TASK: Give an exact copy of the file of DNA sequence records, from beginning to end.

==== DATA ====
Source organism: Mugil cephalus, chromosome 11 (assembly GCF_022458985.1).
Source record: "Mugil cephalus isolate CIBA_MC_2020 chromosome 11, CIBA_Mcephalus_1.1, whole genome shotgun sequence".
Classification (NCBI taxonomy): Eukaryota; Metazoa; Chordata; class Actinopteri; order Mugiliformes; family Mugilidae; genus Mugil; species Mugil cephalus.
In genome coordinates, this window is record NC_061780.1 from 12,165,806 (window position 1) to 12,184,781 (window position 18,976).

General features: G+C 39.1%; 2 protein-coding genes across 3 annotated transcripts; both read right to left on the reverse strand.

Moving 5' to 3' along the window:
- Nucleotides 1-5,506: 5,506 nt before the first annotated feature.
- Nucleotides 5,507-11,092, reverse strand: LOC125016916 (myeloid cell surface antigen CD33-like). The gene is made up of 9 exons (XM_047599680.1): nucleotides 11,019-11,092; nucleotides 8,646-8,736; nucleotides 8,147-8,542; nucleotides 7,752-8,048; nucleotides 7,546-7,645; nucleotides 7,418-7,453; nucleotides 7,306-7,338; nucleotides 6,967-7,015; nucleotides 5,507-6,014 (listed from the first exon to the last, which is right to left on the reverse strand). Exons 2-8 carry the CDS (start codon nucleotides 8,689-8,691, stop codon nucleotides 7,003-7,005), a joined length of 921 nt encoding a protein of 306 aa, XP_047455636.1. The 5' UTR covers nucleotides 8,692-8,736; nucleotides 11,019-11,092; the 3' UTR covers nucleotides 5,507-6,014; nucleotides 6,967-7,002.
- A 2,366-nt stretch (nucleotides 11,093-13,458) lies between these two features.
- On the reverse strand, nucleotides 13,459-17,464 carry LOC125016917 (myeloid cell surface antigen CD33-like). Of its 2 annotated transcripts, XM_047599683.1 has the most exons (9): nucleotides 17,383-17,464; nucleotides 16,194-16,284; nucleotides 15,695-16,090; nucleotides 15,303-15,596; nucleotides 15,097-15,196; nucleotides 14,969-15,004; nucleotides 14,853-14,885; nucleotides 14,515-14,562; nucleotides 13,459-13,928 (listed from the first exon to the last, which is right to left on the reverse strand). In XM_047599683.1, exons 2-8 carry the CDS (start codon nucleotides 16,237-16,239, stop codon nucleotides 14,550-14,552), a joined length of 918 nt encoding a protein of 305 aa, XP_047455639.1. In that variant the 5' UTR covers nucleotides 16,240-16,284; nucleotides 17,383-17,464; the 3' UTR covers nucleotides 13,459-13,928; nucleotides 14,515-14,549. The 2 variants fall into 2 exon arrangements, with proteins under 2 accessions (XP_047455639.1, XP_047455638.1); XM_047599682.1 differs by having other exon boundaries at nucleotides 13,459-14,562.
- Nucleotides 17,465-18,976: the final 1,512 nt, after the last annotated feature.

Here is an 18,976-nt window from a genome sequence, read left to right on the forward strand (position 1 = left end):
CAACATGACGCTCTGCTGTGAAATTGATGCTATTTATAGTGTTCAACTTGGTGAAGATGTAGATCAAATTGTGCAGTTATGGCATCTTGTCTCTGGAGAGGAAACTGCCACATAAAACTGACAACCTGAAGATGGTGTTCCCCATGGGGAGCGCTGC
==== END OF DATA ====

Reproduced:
Source organism: Mugil cephalus, chromosome 11 (assembly GCF_022458985.1).
Source record: "Mugil cephalus isolate CIBA_MC_2020 chromosome 11, CIBA_Mcephalus_1.1, whole genome shotgun sequence".
Classification (NCBI taxonomy): Eukaryota; Metazoa; Chordata; class Actinopteri; order Mugiliformes; family Mugilidae; genus Mugil; species Mugil cephalus.
In genome coordinates, this window is record NC_061780.1 from 12,165,806 (window position 1) to 12,184,781 (window position 18,976).

General features: G+C 39.1%; 2 protein-coding genes across 3 annotated transcripts; both read right to left on the reverse strand.

Moving 5' to 3' along the window:
- Nucleotides 1-5,506: 5,506 nt before the first annotated feature.
- Nucleotides 5,507-11,092, reverse strand: LOC125016916 (myeloid cell surface antigen CD33-like). The gene is made up of 9 exons (XM_047599680.1): nucleotides 11,019-11,092; nucleotides 8,646-8,736; nucleotides 8,147-8,542; nucleotides 7,752-8,048; nucleotides 7,546-7,645; nucleotides 7,418-7,453; nucleotides 7,306-7,338; nucleotides 6,967-7,015; nucleotides 5,507-6,014 (listed from the first exon to the last, which is right to left on the reverse strand). Exons 2-8 carry the CDS (start codon nucleotides 8,689-8,691, stop codon nucleotides 7,003-7,005), a joined length of 921 nt encoding a protein of 306 aa, XP_047455636.1. The 5' UTR covers nucleotides 8,692-8,736; nucleotides 11,019-11,092; the 3' UTR covers nucleotides 5,507-6,014; nucleotides 6,967-7,002.
- A 2,366-nt stretch (nucleotides 11,093-13,458) lies between these two features.
- On the reverse strand, nucleotides 13,459-17,464 carry LOC125016917 (myeloid cell surface antigen CD33-like). Of its 2 annotated transcripts, XM_047599683.1 has the most exons (9): nucleotides 17,383-17,464; nucleotides 16,194-16,284; nucleotides 15,695-16,090; nucleotides 15,303-15,596; nucleotides 15,097-15,196; nucleotides 14,969-15,004; nucleotides 14,853-14,885; nucleotides 14,515-14,562; nucleotides 13,459-13,928 (listed from the first exon to the last, which is right to left on the reverse strand). In XM_047599683.1, exons 2-8 carry the CDS (start codon nucleotides 16,237-16,239, stop codon nucleotides 14,550-14,552), a joined length of 918 nt encoding a protein of 305 aa, XP_047455639.1. In that variant the 5' UTR covers nucleotides 16,240-16,284; nucleotides 17,383-17,464; the 3' UTR covers nucleotides 13,459-13,928; nucleotides 14,515-14,549. The 2 variants fall into 2 exon arrangements, with proteins under 2 accessions (XP_047455639.1, XP_047455638.1); XM_047599682.1 differs by having other exon boundaries at nucleotides 13,459-14,562.
- Nucleotides 17,465-18,976: the final 1,512 nt, after the last annotated feature.

Here is an 18,976-nt window from a genome sequence, read left to right on the forward strand (position 1 = left end):
CAACATGACGCTCTGCTGTGAAATTGATGCTATTTATAGTGTTCAACTTGGTGAAGATGTAGATCAAATTGTGCAGTTATGGCATCTTGTCTCTGGAGAGGAAACTGCCACATAAAACTGACAACCTGAAGATGGTGTTCCCCATGGGGAGCGCTGC